The sound a person makes when confronted with a life-size, three-dimensional, microscopically accurate digital reconstruction of their own naked body is: “Oh my God.”
You may be wondering how much insight I have gathered into the human experience? Don’t watch Send nude photossuch a brilliant performance that it made me rethink some of my most fundamental beliefs.
I doubted that I would hate Send nude photosChannel 4 series invites a group of 50 people to vote on whether a complete stranger should get plastic surgery – and it turns out I do.
I hate that it praises plastic surgery as a shortcut to self-acceptance.
I hate that it encourages people to appreciate their capable bodies. I hate that talking heads zoom in and out of the contestants’ nudity, before giving their own opinion on what a human (who they’ve never met) should do with the bike. their only mundane cover.
This is the most basic form of reality TV, the cheap-looking kind. Yes, I hate everything about Send nude photos… Except, it seems, watching it. I enjoyed watching it a lot.
The show is pure chaos and absolutely hilarious. Before the contestants show up on it – like 48-year-old carpenter Steven, who stands out like a porn star – they pose in a 160-camera chamber that creates full-blown CGI images of their naked bodies. .
Then, on air, Vogue hostess Williams and each contestant stared at the avatar, eventually zooming in on the problem area. Steven, for example, hates the decisive average length of his flaccid penis.
They go home with a more accurate idea of what their bodies look like and some polls about a rushed exit.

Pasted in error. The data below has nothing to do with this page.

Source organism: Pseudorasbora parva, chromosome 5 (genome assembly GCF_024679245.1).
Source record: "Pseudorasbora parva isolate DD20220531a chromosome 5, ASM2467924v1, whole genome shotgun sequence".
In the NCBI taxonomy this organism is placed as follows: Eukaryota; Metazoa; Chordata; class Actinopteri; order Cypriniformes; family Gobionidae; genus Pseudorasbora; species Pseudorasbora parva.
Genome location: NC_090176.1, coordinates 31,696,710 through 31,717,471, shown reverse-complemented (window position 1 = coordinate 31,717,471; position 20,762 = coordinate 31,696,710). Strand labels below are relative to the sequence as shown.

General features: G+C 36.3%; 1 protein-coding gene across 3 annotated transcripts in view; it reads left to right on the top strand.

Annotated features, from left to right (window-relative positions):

The plastic surgeons then perform virtual consultations, which include unforgettable graphical manipulations of the contestant’s avatar to match recommended procedures. We watched Steven’s penis grow, inching closer to the ground; we watch it fold close to his balls due to the suspensory ligament severing hypothesis. We ask ourselves: why would a nice man like Steven be on this silly show? We try to ignore the more difficult question: why are we watching it?
And then – and I swear I (theoretically) hate the part the most – the contestants submit their “before” and “after” nudity to the right group of comedians, queens, and comedians. scissors, an influencer, a model, a former Miss England. , a woman named Chanelle, and also Chanelle’s grandmother. Before the big vote, they pored over the photos as if trying to find Wally.
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These talking heads – at least the ones that appeared in the first episode – were specially chosen. They are warm and playful. They are very assertive about the “before” photos and avoid making too many comparisons.
When a YouTube personality shows up a new pair of beautiful breasts for 31-year-old mother Stephanie, he doesn’t simply say they’re better; he shouted triumphantly into his iPhone that “THIS IS THIS TIME”. His anti-surgery counterpart declared: “Sexy breasts.”
Williams is unusually sunny due to her show’s dark premise, and it helps keep things clear that the contestants aren’t actually offered plastic surgery on the show. They go home with a more accurate idea of what their bodies look like and some polls about a rushed exit.
I won’t spoil Steven choosing the penis he knows or he calls “dad” when the plastic surgeon presents it. But I think what I hate the most Send nude photosFinally, the part where I’d love to have more “after” photos.
I wanted to know which contestants opted for the cutlery and how it changed them. And I wanted to know if any of them found self-acceptance through a path more perilous than plastic surgery: appearing on reality TV.
https://www.independent.ie/entertainment/television/tv-reviews/vogue-williams-new-show-send-nudes-is-chaos-ive-never-hated-or-enjoyed-a-programme-as-much-41954066.html Vogue Williams’ new Send Nudes show is chaotic – I’ve never hated or liked a show so much